Christa Wichterich: Protection and Protest by “Voluntary” Community Health Workers: COVID-19 Authoritarianism in India. [Abstract]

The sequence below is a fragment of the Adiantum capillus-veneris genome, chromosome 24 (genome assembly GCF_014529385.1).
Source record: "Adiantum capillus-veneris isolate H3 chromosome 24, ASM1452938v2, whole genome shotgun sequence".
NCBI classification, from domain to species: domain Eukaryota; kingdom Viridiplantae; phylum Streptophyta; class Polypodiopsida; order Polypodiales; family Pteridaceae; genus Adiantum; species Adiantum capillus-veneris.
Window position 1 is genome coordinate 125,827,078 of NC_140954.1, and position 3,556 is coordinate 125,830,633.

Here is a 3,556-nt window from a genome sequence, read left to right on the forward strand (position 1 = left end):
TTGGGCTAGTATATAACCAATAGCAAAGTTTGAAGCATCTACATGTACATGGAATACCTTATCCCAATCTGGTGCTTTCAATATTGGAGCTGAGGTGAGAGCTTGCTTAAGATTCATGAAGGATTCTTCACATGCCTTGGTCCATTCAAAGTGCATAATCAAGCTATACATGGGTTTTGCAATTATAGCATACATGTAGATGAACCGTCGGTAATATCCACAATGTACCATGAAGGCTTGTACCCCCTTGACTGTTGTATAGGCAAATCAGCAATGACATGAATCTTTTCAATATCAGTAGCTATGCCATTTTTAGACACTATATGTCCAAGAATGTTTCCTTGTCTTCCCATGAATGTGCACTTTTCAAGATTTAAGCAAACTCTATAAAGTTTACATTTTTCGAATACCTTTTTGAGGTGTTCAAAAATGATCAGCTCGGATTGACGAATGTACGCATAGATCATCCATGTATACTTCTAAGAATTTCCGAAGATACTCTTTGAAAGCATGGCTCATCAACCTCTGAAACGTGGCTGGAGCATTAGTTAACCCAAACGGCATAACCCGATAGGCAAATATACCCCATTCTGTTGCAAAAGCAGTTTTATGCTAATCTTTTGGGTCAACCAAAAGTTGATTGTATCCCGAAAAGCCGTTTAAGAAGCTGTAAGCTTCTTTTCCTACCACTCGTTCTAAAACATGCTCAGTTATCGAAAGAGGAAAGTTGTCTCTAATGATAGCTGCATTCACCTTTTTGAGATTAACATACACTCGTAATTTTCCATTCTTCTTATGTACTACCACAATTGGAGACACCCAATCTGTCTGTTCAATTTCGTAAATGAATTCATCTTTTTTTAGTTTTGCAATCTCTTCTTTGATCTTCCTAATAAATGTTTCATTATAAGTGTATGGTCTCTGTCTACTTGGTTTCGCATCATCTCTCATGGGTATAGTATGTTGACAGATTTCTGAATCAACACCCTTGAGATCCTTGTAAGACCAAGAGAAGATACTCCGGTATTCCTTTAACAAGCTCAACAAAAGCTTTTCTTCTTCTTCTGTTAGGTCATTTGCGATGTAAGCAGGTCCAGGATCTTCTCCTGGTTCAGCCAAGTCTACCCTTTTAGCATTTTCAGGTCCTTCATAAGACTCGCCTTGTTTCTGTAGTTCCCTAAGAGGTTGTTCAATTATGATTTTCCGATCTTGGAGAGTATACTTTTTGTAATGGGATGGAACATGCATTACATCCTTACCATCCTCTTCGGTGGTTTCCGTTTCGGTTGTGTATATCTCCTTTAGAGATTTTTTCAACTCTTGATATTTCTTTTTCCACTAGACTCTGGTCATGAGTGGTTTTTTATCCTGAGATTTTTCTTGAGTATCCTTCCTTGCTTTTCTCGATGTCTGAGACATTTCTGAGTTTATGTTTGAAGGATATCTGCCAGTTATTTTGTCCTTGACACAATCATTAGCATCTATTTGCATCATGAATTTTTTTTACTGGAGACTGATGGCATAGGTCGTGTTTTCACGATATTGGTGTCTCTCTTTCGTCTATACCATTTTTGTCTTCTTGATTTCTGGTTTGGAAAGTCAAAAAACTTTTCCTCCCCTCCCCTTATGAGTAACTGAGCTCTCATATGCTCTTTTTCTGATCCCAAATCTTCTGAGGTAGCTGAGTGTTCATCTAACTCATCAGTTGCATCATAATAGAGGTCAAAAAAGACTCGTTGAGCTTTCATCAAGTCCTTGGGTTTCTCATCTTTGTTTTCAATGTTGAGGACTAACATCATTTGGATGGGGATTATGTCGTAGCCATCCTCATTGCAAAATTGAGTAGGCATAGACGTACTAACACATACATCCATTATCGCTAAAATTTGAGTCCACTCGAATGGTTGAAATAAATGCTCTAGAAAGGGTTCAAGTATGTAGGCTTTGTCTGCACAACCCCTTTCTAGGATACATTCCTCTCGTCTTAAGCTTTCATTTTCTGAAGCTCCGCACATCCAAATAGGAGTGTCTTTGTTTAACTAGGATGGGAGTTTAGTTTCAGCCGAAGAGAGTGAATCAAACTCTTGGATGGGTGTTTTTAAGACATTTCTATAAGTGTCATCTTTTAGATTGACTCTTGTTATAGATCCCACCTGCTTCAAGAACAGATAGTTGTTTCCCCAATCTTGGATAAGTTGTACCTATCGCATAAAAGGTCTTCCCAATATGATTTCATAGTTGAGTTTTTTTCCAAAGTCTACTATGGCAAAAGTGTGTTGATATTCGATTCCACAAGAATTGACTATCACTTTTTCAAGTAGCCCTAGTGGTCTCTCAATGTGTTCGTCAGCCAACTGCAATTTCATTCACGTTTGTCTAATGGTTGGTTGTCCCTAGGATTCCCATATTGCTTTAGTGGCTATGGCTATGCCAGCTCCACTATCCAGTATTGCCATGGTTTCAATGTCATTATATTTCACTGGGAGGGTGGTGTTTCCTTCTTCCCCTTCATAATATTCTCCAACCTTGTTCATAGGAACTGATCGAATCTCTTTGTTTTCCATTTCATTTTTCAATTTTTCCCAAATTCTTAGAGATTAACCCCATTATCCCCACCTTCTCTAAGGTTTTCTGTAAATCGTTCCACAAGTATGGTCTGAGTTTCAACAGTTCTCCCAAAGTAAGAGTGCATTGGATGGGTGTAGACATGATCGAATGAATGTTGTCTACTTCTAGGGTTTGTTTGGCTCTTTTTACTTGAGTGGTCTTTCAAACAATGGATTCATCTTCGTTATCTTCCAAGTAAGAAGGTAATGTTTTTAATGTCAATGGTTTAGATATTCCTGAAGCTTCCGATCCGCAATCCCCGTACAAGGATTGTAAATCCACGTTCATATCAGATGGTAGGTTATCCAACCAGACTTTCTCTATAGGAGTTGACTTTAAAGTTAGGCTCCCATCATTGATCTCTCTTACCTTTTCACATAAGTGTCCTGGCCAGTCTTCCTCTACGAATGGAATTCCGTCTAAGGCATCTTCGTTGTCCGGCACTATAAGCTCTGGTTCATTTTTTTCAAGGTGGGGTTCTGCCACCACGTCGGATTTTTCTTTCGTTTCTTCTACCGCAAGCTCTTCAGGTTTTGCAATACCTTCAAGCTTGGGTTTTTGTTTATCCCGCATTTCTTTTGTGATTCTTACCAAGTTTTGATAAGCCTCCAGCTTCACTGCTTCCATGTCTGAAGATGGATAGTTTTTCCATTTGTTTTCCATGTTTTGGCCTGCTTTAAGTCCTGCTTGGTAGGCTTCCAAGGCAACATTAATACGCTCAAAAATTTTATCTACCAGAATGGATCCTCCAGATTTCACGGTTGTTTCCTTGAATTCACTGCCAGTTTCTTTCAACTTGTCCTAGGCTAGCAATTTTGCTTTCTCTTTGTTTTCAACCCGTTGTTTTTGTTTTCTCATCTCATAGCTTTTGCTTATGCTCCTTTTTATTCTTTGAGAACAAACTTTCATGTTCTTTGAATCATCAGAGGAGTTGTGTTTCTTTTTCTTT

During the COVID-19 crisis, the Indian state assigned an outstanding role in the containment of the pandemic to ASHAs, “voluntary” community healthcare workers. Local women were recruited as “honorary” workers receiving only a small honorarium or piece rate “incentives.” The feminisation, casualisation, and informalisation of work in state-funded social welfare schemes are examples of care extractivism. ASHAs had to spearhead awareness-raising, identify infections, and organise vaccinations in rural areas, often without proper protective equipment and always without fair payment. Despite such care extractivism, these caregivers were celebrated by the middle classes as frontline fighters of the nation amidst a masculinist discourse of “war,” “warriors,” “heroes,” and “sacrifice.” Yet, at the height of the crisis in 2020 when thousands of ASHAs contracted COVID-19, they went on strike. Having gained confidence in earlier struggles, they complained about extreme exhaustion, increased vulnerability, and the depletion of caring capacities. Their efforts reflect a feminisation of labour struggles that focuses on care work with an emphasis on both the care-recognition-gap and the care-pay-gap.

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